Life is Journey
Let us be good and kind to fellow passengers. “A good journey is helping, loving, having a good relationship with all co passengers...
and making sure that we give our best to make their journey comfortable.”… and that is our Call in Life.
- Start (Birth) and Destination (Death) same for every one. Only path/route is different. Experience is different.
- Birth and death are two illusory scenes in the drama of this world, created by the jugglery of Maya. In truth, nobody comes and nobody goes. Atman alone exists for ever.
- Life is full of twists and turns. At times it will seem like you are just along for the ride.
- Every life is a divine gift and each one of us have a definite to path to walk. How I lead my life is more important than the society around me.
- "Our experiences are a bigger part of ourselves than our material goods," says Gilovich. Your experiences really are part of you. We are the sum total of our experiences."
Life a theatre
by melputtUR nArAyaNa bhattatiri (AD 1559-1645)
முகுந்த யஹ்க்றித்வா விஷ்வரம்ஹம் ரஜநிய வணிகம் ப்ரொஜ்வலத்பஹ் அநுதீபம்
Mukundha, who created world as a theatre, night as a curtain, with the sun as a lamp
ஷஷ்வத்ஸந்து ஷ்தஸந்ப்ரெக்ஷகம் அகிலஜகத் பாராந்திநாட்யம் விதத்ய
eternally happy audience from the entire universe, watching a confused play with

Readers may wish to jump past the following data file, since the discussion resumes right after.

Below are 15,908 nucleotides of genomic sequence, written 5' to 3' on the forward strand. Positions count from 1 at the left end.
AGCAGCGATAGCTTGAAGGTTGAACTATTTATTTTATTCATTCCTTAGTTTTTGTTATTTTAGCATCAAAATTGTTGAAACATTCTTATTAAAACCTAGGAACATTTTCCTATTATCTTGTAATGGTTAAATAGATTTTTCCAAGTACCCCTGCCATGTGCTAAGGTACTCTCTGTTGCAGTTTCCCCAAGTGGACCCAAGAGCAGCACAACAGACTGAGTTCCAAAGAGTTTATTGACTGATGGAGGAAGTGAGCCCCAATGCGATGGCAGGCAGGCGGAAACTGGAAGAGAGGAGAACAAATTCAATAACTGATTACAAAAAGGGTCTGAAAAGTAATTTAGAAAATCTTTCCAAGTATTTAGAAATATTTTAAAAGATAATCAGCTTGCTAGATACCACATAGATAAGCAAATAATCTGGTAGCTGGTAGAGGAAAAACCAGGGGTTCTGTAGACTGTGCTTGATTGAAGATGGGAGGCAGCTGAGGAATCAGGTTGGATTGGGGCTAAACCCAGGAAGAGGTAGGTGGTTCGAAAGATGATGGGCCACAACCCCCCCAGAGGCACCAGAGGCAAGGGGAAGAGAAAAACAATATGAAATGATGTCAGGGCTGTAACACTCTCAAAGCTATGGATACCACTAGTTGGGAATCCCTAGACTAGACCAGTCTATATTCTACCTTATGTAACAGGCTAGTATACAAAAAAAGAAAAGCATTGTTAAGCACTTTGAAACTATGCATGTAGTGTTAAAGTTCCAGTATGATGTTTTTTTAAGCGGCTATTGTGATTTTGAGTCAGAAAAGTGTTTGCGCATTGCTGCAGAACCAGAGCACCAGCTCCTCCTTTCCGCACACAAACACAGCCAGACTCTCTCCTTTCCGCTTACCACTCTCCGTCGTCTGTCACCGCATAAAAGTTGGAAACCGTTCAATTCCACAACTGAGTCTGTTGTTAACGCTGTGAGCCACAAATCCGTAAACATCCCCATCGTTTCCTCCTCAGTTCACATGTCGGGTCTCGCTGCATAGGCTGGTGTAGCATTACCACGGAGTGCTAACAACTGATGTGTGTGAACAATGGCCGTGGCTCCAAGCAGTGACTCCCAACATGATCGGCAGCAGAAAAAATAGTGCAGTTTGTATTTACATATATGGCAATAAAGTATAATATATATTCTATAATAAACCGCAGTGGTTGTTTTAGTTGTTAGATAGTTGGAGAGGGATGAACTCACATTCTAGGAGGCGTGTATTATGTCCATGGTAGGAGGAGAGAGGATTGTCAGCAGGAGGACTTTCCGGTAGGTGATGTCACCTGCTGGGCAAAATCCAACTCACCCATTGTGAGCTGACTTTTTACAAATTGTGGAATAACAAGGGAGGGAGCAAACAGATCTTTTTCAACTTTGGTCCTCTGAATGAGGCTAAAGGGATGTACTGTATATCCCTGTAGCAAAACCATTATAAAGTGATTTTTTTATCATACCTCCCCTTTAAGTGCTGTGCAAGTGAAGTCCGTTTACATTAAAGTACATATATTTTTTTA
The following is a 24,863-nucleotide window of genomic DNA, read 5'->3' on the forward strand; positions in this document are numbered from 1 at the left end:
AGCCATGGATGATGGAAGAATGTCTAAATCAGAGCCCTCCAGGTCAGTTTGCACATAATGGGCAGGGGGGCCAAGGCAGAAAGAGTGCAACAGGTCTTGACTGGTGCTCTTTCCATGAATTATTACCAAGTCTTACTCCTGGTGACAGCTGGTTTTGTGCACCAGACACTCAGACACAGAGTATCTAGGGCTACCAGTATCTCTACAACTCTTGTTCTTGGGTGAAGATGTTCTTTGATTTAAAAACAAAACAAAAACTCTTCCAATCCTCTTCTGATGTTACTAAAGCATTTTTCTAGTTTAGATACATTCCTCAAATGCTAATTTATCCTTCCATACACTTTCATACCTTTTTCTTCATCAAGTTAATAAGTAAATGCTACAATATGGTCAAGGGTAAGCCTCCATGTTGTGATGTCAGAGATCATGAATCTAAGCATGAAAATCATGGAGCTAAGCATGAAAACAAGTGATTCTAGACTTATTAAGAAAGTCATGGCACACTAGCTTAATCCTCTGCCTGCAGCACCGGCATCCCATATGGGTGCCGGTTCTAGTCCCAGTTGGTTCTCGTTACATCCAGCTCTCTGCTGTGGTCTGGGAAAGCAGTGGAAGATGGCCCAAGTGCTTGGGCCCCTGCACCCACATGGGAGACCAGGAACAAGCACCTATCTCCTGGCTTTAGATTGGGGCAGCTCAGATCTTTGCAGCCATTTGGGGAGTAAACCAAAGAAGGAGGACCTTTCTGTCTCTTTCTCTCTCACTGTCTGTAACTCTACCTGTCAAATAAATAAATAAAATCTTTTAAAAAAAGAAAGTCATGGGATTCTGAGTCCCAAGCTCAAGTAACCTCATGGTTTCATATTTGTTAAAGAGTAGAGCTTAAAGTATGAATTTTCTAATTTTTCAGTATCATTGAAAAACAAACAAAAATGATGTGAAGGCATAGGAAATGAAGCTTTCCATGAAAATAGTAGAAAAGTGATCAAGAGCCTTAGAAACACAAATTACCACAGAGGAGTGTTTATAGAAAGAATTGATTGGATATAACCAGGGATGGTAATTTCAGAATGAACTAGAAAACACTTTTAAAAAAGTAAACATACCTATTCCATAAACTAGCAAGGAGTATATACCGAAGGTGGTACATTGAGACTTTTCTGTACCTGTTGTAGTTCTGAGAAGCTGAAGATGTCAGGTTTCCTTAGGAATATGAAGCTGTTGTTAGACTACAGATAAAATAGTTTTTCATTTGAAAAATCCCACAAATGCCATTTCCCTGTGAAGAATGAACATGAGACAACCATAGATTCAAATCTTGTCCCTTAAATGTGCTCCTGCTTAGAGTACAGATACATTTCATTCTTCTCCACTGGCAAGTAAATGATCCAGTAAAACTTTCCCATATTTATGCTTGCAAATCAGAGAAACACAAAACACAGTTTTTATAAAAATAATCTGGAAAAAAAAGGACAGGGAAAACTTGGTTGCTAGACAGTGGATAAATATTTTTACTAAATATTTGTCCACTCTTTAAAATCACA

கர்மௌக் ஹொச்ச்ண்ட மார்த்தம்கிகலய வஷகாண் வாஸநாகா நஸக்தாண்
loud sounds, lots of activities, rhythm of drums, all immersed in the songs of their own liking/taste
ஜீவச்சாத்ராண் முகுந்த ஹ்ஸ்வயமப்ஹிரமதே க்ரீடயண் ஸோஸ்து ப்ஹூதயிஹ்
with all living beings as actors, you Mukunda enjoying as the director and also playing, may bring happiness and well being to us
Speech: “All the world’s a stage”
BY WILLIAM SHAKESPEARE
(from As You Like It, spoken by Jaques)
All the world’s a stage,
And all the men and women merely players;
They have their exits and their entrances;
And one man in his time plays many parts,
His acts being seven ages. At first the infant,
Mewling and puking in the nurse’s arms;
And then the whining school-boy, with his satchel
And shining morning face, creeping like snail
Unwillingly to school. And then the lover,
Sighing like furnace, with a woeful ballad
Made to his mistress’ eyebrow. Then a soldier,
Full of strange oaths, and bearded like the pard,
Jealous in honour, sudden and quick in quarrel,
Seeking the bubble reputation
Even in the cannon’s mouth. And then the justice,
In fair round belly with good capon lin’d,
With eyes severe and beard of formal cut,
Full of wise saws and modern instances;
And so he plays his part. The sixth age shifts
Into the lean and slipper’d pantaloon,
With spectacles on nose and pouch on side;
His youthful hose, well sav’d, a world too wide
For his shrunk shank; and his big manly voice,
Turning again toward childish treble, pipes
And whistles in his sound. Last scene of all,
That ends this strange eventful history,
Is second childishness and mere oblivion;
Sans teeth, sans eyes, sans taste, sans everything.